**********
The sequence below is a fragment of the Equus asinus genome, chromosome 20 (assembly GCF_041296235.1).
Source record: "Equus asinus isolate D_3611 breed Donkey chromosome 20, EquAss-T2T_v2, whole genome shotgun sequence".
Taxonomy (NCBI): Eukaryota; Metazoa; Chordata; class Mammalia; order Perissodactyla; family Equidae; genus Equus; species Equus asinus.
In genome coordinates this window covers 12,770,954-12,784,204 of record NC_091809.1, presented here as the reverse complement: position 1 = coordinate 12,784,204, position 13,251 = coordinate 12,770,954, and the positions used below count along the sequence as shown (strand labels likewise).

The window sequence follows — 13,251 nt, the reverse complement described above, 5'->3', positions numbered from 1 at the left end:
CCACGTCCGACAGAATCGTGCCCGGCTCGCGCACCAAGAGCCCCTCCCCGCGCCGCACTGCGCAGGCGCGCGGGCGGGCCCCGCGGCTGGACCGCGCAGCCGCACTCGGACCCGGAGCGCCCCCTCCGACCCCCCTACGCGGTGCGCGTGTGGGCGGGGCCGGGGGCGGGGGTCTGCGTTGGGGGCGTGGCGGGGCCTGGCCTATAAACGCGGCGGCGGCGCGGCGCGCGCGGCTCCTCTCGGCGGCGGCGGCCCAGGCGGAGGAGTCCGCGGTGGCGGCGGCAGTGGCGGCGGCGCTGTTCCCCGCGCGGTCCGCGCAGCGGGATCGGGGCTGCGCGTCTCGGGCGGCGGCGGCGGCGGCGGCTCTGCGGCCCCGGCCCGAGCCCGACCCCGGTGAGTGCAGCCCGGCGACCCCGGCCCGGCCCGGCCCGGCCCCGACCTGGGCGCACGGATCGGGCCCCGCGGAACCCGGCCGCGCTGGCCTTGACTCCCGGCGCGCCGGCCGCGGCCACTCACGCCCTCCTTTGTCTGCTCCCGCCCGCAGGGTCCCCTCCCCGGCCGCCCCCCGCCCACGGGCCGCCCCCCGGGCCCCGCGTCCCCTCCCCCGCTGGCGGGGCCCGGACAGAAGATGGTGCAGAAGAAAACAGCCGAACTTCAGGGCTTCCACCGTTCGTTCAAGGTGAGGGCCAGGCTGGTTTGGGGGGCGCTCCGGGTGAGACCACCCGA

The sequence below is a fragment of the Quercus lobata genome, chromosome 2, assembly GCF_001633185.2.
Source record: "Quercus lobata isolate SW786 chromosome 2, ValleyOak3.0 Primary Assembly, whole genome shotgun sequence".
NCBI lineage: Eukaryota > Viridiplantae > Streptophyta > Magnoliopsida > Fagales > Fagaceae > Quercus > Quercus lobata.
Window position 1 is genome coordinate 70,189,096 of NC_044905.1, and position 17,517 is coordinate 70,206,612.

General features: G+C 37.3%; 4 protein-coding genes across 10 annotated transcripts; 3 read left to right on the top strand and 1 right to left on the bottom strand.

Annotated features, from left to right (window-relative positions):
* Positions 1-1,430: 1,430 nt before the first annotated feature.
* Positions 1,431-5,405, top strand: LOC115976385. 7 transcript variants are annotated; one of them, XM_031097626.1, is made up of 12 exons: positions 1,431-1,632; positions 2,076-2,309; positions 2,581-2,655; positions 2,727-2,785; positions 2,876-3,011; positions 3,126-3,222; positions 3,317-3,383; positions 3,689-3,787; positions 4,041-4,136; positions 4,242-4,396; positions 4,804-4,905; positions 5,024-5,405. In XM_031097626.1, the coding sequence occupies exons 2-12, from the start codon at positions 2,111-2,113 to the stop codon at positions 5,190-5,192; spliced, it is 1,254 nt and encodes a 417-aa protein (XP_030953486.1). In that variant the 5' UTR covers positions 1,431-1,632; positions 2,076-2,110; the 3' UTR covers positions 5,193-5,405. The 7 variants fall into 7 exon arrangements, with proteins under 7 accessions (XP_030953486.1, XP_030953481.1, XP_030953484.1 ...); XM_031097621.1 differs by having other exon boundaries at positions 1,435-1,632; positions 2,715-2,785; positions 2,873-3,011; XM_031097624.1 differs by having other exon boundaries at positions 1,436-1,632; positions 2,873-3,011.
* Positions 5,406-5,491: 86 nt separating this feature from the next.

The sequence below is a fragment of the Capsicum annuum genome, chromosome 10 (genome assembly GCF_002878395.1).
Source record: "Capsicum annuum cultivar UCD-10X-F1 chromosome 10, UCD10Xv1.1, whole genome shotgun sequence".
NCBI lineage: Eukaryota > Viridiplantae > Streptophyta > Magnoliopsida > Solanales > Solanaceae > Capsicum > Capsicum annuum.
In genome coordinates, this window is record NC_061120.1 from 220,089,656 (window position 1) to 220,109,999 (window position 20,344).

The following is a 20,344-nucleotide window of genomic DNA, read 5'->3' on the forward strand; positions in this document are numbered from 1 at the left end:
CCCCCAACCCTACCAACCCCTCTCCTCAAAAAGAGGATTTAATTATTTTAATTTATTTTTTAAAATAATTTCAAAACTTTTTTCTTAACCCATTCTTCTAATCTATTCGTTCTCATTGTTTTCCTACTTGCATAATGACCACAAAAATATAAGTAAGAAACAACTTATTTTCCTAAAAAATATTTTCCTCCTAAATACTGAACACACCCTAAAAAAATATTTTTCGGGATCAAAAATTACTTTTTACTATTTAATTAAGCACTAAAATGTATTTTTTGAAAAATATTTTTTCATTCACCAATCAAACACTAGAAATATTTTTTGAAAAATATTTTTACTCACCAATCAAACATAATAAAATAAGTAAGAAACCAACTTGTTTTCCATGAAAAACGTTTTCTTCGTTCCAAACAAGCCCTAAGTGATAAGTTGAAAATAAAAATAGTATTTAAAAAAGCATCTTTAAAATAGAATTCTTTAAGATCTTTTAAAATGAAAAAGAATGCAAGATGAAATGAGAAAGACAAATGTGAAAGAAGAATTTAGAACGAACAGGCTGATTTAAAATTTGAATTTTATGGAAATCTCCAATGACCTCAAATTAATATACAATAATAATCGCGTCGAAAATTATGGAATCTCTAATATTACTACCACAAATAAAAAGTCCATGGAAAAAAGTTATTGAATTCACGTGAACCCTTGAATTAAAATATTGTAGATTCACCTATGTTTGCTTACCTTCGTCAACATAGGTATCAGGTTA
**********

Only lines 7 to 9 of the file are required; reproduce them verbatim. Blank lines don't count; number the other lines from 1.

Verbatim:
The sequence below is a fragment of the Quercus lobata genome, chromosome 2, assembly GCF_001633185.2.
Source record: "Quercus lobata isolate SW786 chromosome 2, ValleyOak3.0 Primary Assembly, whole genome shotgun sequence".
NCBI lineage: Eukaryota > Viridiplantae > Streptophyta > Magnoliopsida > Fagales > Fagaceae > Quercus > Quercus lobata.